GlenRice could probably gain a lot of knowledge from this article; maybe he/she would see a bright future in HR?
     
  9. Air Langhi

    Air Langhi Contributing Member

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    I disagree always put you contact info at the top. Sometimes my boss would give me some resumes and told me to interview these people. I had no access to the jobs database so I was just trying to find the email or telephone number and it helps when it is at the top of the list. Usually you can ask really simple questions and you can gauge how much of the resume is BS.
     
  10. Invisible Fan

    Invisible Fan Insider Newsletter™ 2X Diamond Member

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    I think dandorotik knew what I meant about putting contact info at the top of both pages 1 and 2.

    The ones I electronically submit are a pain because it ruins all the formatting I have on my word doc, but I do remove the title where page 2 would be.

    I've noticed a lot lately that putting in key words and search terms in your resume will get replies, but you'll also get recruiters who don't really read anything else and try to book you for a position that you're not qualified for. So I can get bites for a Sr. position with the requirements 2 times the years of experience I have.

    Thanks for saving us both some time and doing some diligence to read a resume your searchbot returns...
     
  11. kaleidosky

    kaleidosky Your Tweety Bird dance just cost us a run

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    i was just saying that the minimum requirement for people is higher than what was posted unless you're right out of college.

    Even if you're right out of college, you can ask good questions. Do your research ahead of time on the company and know about recent events. Find out how they've performed over the last few quarters or couple of years, specifically in the group/division/etc. you're going to work in and ask a question about that. Learn about a product or service or whatever they offer relevant to what you're interviewing for well enough so that you can ask a question related to it, or ask if they've considered some improvement that makes sense to you. Learn about their competitors and ask how they're trying to continue to be better than those competitors in the future in some specific area.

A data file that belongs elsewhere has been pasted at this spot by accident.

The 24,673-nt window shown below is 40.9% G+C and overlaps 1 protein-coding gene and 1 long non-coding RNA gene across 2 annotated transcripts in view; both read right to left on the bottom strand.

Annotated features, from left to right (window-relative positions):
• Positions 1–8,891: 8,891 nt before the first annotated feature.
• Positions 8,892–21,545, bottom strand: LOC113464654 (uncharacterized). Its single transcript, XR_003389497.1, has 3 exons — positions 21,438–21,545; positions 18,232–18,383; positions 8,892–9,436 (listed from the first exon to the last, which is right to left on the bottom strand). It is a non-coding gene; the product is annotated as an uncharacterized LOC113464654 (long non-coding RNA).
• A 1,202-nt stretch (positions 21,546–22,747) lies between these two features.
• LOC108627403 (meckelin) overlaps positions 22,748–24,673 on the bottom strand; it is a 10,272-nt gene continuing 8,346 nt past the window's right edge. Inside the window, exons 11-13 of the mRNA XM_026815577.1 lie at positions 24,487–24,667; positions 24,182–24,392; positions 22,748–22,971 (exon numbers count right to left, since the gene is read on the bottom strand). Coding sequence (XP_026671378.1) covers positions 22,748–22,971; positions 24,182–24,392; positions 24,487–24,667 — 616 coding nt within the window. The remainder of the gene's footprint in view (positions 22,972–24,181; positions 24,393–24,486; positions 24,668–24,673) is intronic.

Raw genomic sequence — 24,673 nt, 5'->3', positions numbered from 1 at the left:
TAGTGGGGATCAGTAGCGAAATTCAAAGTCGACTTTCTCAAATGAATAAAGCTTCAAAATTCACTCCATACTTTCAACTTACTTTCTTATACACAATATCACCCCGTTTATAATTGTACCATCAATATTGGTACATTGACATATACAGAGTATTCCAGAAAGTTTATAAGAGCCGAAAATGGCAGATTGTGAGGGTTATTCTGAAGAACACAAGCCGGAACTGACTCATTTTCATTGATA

There are so many paths you can take, but it all centers on knowing stuff about the company. If you do your research, you can ask stuff that sounds intelligent, and more importantly, when they respond, you can actually say something intelligent again rather than "oh ok thanks" or whatever
     
  12. Jontro

    Jontro Member

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    That's the thing, I've gotten an interview before and I did research on the company, which I think had new ownership in recent years during that time, and I couldn't find any good question to ask. Maybe stuff like "what has changed with the new management..." or something about their new mission/vision or something really boring like that.

    Of course I didn't get the job, probably partly because of what I wore to the interview (severely underdressed).

    One of the campus deans I've spoken to once told me not to ask generic questions such as the culture in the office or the work environment and stuff like that.
     
  13. dandorotik

    dandorotik Contributing Member

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    You misunderstood me (my fault, I wasn't clear)- of course you have to have your full heading on page 1- name, address, phone, and email- many have started putting their LinkedIn URLs on there (yes, this may contain some of the same information as the resume, but it also has the Recommendations section that you can't fit on a resume).

    What I meant was that you also have to have a semi-heading on page 2

    Name, Page 2 Phone; Email

    Should be something like that.
     
  14. dandorotik

    dandorotik Contributing Member

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    Electronic resumes should be saved as a .txt file- it's Plain Text in the Save as File Type in MS Word. You can copy-and-paste most .doc Word documents now into online forms, but some wreak havoc on scanning systems, so your best bet is to save it as a .txt- that format is fully compatible with any online system. After the MS Word resume is complete, you open it up, save it as Last Name, First Name E-RESUME, and save it as a .txt. Then, you can go in and clean up the file- fix spacing, etc.
     
  15. mateo

    mateo Contributing Member

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    This is so dead-on. I work for a ridiculously competitive company that will probably "flag" your resume if you didn't get a high GPA at a top tier university - its likely I will never see your resume unless you wow them with some stupid number. However, I have two awesome employees who don't have college degrees...BECAUSE I HIRED THEM DIRECTLY. If you have 5+ years in the industry and good buzz, I could care less if you pulled bong hits throughout college. Obviously you turned your **** around, and good for you. (Of course, if you fail your piss test, you're an idiot)

    HR's job is to filter out the bad seeds...which is a good thing in most cases, but if you're smart as hell but partied like a madman in undergrad, you might want to find an alternate way to get your resume into the firm.
     
  16. BetterThanEver

    BetterThanEver Contributing Member

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    I interviewed with the staffing agency as stated in the first sentence.